dharma@work

awake @ work

On Thu, 14 November, 2013 - 20:47
Dharmaprabha's picture
Dharmaprabha
Being awake @ work – There is a lot of talk in Buddhism about “doing” and “being” – how can we do less and be more? Can we be a human being rather than a human doing? Most of us feel pushed by our work demands, pushed to do more, quicker, faster, in less time than ever before. It is as if the “doing” mode is winning out over the “being” mode. Of course we need to “do” both…we need to act in the world, to create things, to work and start and finish projects, interactions…however, we sometimes forget the qualities of mindfulness and metta that can mean we are much more in touch with a sense of “being” in the world…being more embedded in our experience, more relaxed, more creative, more ethically sensitive.

By reflecting on the way things really are, we can loosen up our sense of “self” in the workplace. Through reflecting on slogans in meditation, and in the workplace we can see through the delusion of a separate self, with something to do, and somewhere to be. Here are some slogans that can help us with deeper reflections in the nature of reality. If we take the Buddha’s teachings on the three laksanas, we can reflect that 1. There is no separate fixed self ; 2.that everything is impermanent, 3. That there is suffering and unsatisfactoriness. Fortunately for us, there is a way out of suffering, and we can more deeply reflect on the nature of self, and into the nature of impermanence, and we can find great freedom in this.

Shraddhasiddhi writes: “Around some six or seven years ago I came across a book called “Awake at work” by Michael Caroll. It’s a book based on the seven point mind training teachings, and Michael is a practising Buddhist who has worked on Wall Street in America for many years. His life has been devoted to taking his dharma practice into his work life, and in helping others to open to the dharma at work and bring joy and the fruits of our practice into the workplace. His book contains a number of slogans, which he suggests we practice with by meditating and reflecting on them in our lives at work, and on our meditation cushions.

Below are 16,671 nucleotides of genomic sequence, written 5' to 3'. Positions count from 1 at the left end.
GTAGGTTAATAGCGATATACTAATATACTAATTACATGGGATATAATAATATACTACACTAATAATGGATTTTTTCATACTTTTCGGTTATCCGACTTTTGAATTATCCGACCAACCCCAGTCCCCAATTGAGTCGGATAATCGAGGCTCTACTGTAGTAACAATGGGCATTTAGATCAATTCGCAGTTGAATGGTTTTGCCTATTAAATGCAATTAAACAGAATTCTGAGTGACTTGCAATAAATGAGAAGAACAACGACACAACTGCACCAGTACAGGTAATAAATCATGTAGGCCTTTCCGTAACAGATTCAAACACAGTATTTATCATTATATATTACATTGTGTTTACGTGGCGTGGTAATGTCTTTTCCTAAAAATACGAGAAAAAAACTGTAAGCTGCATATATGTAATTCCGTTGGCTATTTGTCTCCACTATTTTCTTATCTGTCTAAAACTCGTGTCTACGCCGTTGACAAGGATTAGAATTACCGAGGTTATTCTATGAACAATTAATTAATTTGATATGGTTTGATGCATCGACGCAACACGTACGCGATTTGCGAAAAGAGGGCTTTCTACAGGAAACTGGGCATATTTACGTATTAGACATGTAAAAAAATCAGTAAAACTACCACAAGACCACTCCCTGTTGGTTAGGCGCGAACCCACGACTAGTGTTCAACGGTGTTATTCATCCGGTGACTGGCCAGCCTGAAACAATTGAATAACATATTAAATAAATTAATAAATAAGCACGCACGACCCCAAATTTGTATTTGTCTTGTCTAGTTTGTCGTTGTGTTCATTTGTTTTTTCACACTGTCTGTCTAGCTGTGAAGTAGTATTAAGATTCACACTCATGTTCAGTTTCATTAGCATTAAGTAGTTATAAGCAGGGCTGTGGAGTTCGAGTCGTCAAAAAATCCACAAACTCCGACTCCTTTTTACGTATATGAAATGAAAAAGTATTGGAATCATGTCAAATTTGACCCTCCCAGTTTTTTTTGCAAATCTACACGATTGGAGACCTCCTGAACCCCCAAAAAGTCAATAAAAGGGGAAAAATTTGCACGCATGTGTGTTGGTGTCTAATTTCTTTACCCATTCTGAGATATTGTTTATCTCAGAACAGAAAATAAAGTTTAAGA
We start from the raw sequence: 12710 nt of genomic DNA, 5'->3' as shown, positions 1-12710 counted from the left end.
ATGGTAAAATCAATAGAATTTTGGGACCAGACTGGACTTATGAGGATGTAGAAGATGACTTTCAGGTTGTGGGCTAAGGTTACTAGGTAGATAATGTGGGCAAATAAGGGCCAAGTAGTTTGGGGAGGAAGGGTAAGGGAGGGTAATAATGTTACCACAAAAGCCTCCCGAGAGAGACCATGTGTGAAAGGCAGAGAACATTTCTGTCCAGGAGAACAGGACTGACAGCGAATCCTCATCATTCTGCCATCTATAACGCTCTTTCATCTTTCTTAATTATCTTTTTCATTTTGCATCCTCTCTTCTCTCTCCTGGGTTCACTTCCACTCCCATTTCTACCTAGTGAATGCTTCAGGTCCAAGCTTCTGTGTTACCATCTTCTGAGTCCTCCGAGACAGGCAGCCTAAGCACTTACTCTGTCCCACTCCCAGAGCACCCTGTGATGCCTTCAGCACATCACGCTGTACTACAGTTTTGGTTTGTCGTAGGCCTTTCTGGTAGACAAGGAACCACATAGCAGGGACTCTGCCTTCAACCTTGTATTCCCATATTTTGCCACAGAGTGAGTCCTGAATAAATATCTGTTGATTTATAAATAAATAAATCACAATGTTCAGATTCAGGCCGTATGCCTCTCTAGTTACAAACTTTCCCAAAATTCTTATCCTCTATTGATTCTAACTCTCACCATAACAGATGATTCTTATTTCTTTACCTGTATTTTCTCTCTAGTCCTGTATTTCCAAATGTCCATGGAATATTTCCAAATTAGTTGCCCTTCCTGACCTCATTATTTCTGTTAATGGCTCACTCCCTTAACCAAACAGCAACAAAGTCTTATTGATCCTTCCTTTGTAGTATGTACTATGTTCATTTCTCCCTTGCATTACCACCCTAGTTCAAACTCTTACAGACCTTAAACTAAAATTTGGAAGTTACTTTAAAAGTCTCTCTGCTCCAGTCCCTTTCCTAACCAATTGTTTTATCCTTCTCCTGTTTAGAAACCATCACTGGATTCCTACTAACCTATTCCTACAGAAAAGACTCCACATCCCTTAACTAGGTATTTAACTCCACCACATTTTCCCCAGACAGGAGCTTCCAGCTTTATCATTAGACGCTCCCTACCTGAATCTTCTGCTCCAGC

One of my favourite slogans is “Work is a mess” – it uses the language of paradox to point to a deep truth, that everything in our lives is a process, or series of processes, that are in constant change and flux. We like to think that at work we can control these processes – meet the customers deadline 100% of the time, balance our budgets, keep our staff happy and motivated, produce new and ever more creative and inventive products for the market. In reality, many factors condition our performance at work, and there are times when we all struggle and times when work is chaotic, messy, surprising and we can drop into negative mental patterns. Through reflecting on the way things really are, we can loosen the grip of our “selfing” at work, and allow things to be a bit more, create a more flexible attitude, so that we can respond creatively even in the most messy of situations. We’ll be sharing a bit more in depth soon, on people’s experiences of this slogan and using it at work”.

/Shraddhasiddhi
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